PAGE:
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07/24/2008

mod_jk vs. mod_proxy - connectivity options

It seems that based on the data from my server logs, "mod_jk vs. mod_proxy" is a popular search topic. Since all my visitors are shy and don't comment, I'm not sure if the introductory post on this topic I published a few months ago really provides any help on this. Therefore, I think a few more posts to flesh out the topic further might be in order. In this part, I'll describe some of the upstream connectivity options you get with mod_jk and mod_proxy to help you decide whether one is preferable over the other.

First off, these posts assume that you are using apache 2.2 and preferably apache 2.2.9, since this release fixed a lot of mod_proxy-related problems, If I remember correctly, I think that apache 2.2 was the first release that stated that mod_proxy was now considered ready for production deployments.

mod_jk only has one kind of connectivity protocol option, which is ajp. ajp is a binary protocol and ajp connections are very fast. If your back end/upstream application server does not provide an ajp/jk connector (like tomcat, jboss, jetty, and glassfish do), then you are not going to get much use out of mod_jk.

mod_proxy, on the other hand, has four different types of connection options, plus a fifth option that allows you to set up load-balanced clusters of nodes. There is a connector for ftp, one for http, one for ajp, and one for when your backend system is an ssl encrypted (https) session. So, if your backend application server does not support jk connections, you can use mod_proxy_http. Both mod_proxy-balancer and mod_proxy_ajp are new to apache 2.2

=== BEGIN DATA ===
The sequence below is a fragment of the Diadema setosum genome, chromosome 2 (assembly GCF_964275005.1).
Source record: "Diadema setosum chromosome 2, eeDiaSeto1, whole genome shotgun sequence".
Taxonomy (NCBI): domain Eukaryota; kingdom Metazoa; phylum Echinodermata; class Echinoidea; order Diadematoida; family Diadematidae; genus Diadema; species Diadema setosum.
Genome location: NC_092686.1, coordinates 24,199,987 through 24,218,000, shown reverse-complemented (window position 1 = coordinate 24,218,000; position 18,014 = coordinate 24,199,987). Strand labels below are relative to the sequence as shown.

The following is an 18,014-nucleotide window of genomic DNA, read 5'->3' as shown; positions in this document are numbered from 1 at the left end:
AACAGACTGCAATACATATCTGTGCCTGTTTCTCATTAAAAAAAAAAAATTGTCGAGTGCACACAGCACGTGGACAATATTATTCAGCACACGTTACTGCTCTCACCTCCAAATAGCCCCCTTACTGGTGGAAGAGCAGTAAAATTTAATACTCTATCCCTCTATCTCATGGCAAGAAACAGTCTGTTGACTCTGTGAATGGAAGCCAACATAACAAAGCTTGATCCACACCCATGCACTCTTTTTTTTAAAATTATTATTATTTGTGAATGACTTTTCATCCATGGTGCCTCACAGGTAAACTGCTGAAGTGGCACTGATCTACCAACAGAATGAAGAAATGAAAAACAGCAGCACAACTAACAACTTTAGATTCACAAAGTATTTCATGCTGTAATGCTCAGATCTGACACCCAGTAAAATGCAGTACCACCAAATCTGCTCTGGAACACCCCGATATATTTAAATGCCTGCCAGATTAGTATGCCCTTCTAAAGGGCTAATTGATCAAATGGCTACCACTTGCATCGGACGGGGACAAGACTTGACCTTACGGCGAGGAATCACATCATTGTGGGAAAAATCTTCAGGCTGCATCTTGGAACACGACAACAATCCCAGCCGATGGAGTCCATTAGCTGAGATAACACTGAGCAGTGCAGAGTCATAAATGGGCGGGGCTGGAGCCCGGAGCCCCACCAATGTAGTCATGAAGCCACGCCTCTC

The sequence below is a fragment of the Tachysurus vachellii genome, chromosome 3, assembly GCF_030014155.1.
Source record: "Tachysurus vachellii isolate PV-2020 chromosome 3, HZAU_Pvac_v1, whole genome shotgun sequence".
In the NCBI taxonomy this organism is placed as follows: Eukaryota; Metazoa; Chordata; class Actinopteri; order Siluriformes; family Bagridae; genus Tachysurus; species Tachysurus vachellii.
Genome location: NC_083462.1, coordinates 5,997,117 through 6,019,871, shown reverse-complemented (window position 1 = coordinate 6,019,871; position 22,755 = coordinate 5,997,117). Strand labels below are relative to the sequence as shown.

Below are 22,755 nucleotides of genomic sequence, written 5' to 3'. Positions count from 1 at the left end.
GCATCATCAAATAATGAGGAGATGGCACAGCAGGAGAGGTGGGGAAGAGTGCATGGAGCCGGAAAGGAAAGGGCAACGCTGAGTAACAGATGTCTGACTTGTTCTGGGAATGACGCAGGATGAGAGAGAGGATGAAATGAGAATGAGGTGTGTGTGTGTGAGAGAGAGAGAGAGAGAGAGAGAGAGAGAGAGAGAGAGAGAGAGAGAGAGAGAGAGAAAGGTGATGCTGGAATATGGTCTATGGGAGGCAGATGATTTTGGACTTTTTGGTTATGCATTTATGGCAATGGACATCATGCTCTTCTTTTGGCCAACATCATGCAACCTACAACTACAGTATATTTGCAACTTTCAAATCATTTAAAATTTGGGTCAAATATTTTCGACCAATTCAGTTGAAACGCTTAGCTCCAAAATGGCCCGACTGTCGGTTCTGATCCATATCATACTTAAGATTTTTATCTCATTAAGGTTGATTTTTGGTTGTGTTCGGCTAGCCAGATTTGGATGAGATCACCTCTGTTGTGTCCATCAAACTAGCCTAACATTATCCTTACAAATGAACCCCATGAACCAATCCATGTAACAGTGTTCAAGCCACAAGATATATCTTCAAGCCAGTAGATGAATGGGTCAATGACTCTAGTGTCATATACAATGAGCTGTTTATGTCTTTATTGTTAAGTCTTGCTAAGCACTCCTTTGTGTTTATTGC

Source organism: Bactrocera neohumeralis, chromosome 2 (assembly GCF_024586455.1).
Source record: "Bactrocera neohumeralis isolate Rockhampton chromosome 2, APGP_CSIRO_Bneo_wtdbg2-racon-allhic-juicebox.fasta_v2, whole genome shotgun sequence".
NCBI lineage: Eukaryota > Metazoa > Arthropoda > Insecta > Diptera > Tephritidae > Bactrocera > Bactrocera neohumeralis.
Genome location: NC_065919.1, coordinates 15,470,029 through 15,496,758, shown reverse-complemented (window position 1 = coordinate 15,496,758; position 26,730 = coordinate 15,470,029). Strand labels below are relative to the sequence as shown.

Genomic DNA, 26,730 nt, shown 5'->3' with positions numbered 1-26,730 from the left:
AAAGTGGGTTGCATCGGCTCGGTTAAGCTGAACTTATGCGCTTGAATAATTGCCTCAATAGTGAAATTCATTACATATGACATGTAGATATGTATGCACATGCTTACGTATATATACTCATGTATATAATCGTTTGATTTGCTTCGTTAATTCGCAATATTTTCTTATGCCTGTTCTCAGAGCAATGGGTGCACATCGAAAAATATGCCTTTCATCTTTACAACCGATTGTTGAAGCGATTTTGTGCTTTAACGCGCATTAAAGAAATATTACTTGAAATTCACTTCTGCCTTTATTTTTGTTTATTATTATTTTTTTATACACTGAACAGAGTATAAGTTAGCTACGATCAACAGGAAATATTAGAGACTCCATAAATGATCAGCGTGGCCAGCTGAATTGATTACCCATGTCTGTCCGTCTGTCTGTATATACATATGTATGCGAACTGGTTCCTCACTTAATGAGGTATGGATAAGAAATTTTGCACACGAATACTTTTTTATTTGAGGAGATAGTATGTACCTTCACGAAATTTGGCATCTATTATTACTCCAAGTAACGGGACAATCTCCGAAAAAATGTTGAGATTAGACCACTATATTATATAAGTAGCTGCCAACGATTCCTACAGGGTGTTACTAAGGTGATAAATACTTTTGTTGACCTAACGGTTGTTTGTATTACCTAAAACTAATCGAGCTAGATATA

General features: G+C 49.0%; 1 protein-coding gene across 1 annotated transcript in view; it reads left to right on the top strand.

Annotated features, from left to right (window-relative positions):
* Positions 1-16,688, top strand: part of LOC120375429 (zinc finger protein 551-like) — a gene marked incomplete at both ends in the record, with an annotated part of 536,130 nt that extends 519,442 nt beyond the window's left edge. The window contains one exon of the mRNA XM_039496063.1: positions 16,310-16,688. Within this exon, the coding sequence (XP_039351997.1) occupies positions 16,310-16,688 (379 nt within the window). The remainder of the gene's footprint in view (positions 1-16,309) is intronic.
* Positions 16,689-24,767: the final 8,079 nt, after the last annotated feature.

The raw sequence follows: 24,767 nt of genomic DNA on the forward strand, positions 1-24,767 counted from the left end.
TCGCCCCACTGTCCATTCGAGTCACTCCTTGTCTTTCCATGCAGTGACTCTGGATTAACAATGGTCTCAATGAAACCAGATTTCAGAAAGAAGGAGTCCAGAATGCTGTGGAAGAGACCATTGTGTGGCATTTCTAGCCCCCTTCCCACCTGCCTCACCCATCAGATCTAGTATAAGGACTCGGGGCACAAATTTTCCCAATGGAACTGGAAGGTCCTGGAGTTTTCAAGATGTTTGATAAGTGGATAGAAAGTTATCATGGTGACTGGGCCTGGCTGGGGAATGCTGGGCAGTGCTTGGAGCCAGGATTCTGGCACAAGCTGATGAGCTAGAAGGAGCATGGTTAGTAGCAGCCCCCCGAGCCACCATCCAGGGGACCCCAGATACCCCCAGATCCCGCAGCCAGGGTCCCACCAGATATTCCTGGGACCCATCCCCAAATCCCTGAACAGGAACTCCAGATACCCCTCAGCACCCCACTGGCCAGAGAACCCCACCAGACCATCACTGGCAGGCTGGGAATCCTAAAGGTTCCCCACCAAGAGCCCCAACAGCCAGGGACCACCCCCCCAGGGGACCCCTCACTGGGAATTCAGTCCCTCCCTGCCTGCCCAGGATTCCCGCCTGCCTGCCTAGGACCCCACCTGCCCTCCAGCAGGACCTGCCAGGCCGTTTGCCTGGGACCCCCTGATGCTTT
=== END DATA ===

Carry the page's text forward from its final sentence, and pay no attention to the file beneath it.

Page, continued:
The one most prevalent in use by me right now is mod_jk. That's because mod_jk is very well documented and because I have a bunch of apache 2.0-based sites. I've been experimenting with mod_proxy_balancer load-balancing but I personally don't find it to be all that well documented yet. For example, setting up a mod_proxy_balancer configuration that utilizes ajp to connect to backend systems that support it is rather difficult and confusing in relation to setting up mod_jk to do the same thing.

That being said, http is more than likely going to be much faster than ajp with tomcat 6 and jetty (and due to the relationship between these and the open source application servers jboss, glassfish, geronimo, etc), mod_proxy_balancer over mod_proxy_http seems to be the configuration that will result in the best performance. This is due to the phenomenal performance improvements to the http connectors within these containers. As an added bonus with this configuration, the systems administrator gains the ability to run a network trace live during a problem and get a readable trace, which you won't get with an ajp connection. Apache routing traffic through mod_proxy_balancer to http application server backends will be my configuration of choice moving forward and as the older sites are upgraded, I will be looking to migrate them to this configuration as well--with the usual caveat being if a particular web application is making use of something like replication domains or something cool like that.

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